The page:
Each year, the Film Independent Spirit Awards give the Someone to Watch Award to an emerging filmmaker of singular vision. In this column, film critic David Bax revisits some of the grant’s recipients to see how their work and careers have continued to develop.
The 2021 Someone to Watch Award, along with the Truer Than Fiction and Producers, will be awarded *tomorrow*–Tuesday, March 16–in a special online Grant Winners reveal presentation right here on filmindependent.org.
As a title, Newlyweeds–for which director Shaka King won the 20th annual Someone to Watch Award at the 2014 Film Independent Spirit Awards Grant Awards Presentation–is misleading on multiple counts. First, it conjures up images of some direct-to-market stoner comedy with a punny punchline like, “They vow to love, honor and o-blaze!”
But this is no high-concept farce nor are its conflicts melodramatic; rather, King and his cast adhere to natural, conversational rhythms. And weed itself is just a red herring, more a symptom than a cause of the central couple’s stagnation.
Second, the title implies a co-lead situation when, in reality, the male half of the pair (who aren’t newly or in any other way married) is the focus. Sure, King seems to like Nina (Trae Harris) a bit more. And who wouldn’t? She’s happier and more fun than her boyfriend, with a fulfilling job and aspirations to travel. But Lyle (Amari Cheatom) is more dramatically interesting, stuck in a truly awful line of work and prone to fits of insecurity, jealousy and unreliability.
As will become clear in King’s follow-up feature, Lyle is exactly the sort of guy—likely to be dismissed as a loser by others—for whom the director has a deep well of sympathy.
After Newlyweeds, King applied his chops to television comedies, directing a handful of episodes of the TBS single-cam People of Earth and Hulu’s Shrill, as well as two particularly great installments of HBO’s High Maintenance. The latter credits may have cemented King’s connection with the whole weed thing but, more importantly, they made terrific use of his sensitivity to the ways that city life forces people alongside and on top of one another, breaking down the barriers between the personal and the interpersonal.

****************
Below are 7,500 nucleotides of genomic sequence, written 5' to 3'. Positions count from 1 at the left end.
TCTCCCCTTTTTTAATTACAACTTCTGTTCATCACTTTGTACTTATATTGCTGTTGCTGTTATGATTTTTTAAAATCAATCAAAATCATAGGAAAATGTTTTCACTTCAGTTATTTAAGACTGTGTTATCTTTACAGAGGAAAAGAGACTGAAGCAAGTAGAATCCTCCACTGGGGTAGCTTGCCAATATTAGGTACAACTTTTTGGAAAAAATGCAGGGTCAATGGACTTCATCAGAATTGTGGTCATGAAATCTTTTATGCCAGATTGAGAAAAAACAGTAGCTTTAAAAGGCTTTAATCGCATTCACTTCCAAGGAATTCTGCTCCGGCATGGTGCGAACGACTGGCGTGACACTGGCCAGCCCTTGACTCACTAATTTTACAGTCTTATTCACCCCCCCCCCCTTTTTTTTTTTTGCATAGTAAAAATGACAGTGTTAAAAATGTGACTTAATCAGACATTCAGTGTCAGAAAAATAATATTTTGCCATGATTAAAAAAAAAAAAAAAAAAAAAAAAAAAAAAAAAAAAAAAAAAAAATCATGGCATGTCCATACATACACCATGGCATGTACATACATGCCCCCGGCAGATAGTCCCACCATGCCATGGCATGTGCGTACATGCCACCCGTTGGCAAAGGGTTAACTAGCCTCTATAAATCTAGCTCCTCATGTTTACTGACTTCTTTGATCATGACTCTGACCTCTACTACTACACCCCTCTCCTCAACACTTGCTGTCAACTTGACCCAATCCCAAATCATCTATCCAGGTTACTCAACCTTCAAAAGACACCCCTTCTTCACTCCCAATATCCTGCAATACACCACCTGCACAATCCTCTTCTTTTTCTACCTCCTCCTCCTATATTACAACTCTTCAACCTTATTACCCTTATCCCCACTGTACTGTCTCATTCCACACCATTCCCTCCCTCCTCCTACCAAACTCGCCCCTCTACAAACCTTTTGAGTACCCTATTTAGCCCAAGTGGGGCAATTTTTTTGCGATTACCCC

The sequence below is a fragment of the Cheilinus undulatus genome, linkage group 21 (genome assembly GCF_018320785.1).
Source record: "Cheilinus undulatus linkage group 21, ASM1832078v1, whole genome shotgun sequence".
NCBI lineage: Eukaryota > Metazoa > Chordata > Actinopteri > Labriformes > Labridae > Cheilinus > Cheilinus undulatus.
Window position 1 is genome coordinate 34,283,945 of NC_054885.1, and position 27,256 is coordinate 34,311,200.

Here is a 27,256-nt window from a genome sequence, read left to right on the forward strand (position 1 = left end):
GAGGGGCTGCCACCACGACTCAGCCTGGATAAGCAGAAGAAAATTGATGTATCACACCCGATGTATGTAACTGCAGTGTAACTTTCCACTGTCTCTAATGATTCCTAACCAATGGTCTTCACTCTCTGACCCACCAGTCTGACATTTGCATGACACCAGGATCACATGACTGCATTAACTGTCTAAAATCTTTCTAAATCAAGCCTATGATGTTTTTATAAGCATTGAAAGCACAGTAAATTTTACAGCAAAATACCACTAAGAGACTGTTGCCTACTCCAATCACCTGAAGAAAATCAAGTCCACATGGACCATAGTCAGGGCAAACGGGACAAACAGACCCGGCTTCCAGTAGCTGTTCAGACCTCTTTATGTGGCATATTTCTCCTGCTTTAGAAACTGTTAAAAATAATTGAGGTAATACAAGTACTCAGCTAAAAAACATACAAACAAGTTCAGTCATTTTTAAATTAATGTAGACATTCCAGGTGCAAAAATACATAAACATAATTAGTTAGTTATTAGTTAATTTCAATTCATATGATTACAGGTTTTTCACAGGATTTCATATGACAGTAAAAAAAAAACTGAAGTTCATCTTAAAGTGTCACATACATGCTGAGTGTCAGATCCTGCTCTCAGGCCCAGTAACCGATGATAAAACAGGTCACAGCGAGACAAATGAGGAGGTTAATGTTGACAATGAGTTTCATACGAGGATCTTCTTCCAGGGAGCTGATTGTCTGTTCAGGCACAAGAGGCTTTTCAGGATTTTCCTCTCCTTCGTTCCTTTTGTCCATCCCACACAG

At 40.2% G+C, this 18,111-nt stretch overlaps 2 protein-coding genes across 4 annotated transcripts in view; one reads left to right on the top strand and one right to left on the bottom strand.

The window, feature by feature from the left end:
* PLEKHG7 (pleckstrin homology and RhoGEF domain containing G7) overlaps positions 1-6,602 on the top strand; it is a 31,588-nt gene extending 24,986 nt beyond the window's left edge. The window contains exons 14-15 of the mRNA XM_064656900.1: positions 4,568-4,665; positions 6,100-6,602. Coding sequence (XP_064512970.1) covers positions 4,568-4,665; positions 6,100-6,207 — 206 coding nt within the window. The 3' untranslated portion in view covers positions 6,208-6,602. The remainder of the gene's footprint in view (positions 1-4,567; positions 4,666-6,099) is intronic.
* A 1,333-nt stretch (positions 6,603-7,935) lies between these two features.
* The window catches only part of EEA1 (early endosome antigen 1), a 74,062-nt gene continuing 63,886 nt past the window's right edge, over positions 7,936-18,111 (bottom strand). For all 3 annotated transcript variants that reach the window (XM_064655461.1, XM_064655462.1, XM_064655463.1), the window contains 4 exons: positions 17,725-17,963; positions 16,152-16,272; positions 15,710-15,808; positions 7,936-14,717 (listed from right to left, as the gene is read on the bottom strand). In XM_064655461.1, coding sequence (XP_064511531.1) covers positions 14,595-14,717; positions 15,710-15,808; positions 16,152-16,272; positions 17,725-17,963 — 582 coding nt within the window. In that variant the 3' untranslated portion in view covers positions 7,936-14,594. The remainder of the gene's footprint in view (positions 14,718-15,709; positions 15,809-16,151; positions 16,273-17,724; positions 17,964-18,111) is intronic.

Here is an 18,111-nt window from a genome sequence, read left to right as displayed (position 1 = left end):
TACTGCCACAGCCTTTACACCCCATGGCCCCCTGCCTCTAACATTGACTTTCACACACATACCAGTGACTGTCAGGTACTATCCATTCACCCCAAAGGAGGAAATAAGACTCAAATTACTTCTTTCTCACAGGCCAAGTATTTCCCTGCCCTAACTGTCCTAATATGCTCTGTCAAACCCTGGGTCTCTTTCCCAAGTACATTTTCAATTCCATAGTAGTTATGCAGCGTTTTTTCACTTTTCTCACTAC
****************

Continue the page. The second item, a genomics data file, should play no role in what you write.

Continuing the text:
Those skills came very much in handy in King’s return to feature film–the stunning and invigorating Judas and the Black Messiah, released earlier this year—where his confident honesty seamlessly turns present day Cleveland into 1960s Chicago. A recounting of the relationship between Illinois Black Panther Party chairman Fred Hampton (Daniel Kaluuya) and Bill O’Neal (Lakeith Stanfield), the FBI informant whose double dealing led directly to Hampton’s murder, Judas wouldn’t seem like the obvious next step for a director known for funny, intimate stoner stories. But the rambunctious opening sequence in which O’Neal steals a car by pretending to be a federal agent exhibits King’s facility at blending comic high jinks and real tension.
There are a few obvious similarities between Newlyweeds and Judas, the most immediate being that Cheatom returns in the latter playing one of the leaders of a fictional Chicago gang called the Crowns, a stand-in for the handful of such organizations the real Hampton rallied to his cause. Both films also feature private moments in parked cars. In the middle of a teeming city, automobiles can act as a sort of Cone of Silence, a quickly accessible spot in a public space convenient for conversations, confrontations or drug deals.